“Jamison knew that he was committing a crime at the time he distributed cocaine base. The new judicial interpretation of the law brought about by Booker affects his punishment, not whether his conduct was innocent. Distributing cocaine base was not made a crime by the Court’s decision in Booker. Jamison also had fair warning that distributing cocaine base was punishable by a prison term of up to twenty years, as spelled out in the United States Code. Jamison had sufficient warning of the possible consequences of his actions, and his sentence does not run afoul of any of the core concepts discussed in Rogers. We therefore join the Fifth and Eleventh Circuits in rejecting an ex post facto claim based on the remedial holding in Booker. See United States v. Scroggins, 2005 WL 1324808 (5th Cir. 2005); United States v. Duncan, 400 F.3d 1297 (11th Cir. 2005).”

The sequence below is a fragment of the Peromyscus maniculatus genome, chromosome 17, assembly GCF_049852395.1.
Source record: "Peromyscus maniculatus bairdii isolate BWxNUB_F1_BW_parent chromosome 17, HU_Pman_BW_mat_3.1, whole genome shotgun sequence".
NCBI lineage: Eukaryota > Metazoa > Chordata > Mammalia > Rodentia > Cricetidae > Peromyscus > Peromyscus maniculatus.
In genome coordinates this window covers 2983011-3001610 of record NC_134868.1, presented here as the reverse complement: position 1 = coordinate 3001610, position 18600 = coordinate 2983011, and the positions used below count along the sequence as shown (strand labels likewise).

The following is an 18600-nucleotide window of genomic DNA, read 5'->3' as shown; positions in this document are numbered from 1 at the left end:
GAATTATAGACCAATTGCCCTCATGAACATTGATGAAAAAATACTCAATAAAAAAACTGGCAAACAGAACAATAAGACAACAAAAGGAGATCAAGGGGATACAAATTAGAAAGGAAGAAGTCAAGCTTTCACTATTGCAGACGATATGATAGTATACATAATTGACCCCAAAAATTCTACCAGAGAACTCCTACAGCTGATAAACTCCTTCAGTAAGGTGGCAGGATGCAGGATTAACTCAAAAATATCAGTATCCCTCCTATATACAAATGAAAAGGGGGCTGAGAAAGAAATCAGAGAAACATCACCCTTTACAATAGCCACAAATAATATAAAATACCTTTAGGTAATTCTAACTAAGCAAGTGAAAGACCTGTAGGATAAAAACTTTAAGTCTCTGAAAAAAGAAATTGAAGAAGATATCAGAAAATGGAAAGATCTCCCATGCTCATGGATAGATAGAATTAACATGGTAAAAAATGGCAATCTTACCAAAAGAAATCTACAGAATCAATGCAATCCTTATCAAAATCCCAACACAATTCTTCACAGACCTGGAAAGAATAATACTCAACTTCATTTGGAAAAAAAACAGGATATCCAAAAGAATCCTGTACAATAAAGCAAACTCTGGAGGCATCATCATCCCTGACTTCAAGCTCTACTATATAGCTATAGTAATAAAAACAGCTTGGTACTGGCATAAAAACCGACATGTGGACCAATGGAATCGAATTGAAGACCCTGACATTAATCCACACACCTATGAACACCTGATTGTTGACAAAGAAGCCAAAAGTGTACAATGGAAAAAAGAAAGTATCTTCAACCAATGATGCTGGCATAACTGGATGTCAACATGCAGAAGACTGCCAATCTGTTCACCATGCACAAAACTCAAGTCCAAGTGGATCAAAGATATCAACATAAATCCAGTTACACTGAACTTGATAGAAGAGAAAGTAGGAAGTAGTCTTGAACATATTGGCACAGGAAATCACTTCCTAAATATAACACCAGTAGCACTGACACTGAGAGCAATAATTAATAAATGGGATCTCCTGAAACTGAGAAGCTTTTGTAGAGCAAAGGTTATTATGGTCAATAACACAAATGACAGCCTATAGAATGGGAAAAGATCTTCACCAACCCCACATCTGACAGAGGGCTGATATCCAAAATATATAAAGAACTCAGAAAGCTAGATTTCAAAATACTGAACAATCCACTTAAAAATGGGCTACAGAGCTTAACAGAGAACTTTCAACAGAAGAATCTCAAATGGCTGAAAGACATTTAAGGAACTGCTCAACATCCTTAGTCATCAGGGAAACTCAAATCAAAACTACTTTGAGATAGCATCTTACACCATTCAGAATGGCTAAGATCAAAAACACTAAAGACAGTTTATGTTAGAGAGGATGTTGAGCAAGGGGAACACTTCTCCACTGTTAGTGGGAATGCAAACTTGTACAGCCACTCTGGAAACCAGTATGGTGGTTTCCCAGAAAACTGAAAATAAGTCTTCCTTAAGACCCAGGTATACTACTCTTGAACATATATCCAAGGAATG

Appeal from the United States District Court for the Western District of Wisconsin, Shabaz, J., Bauer, J.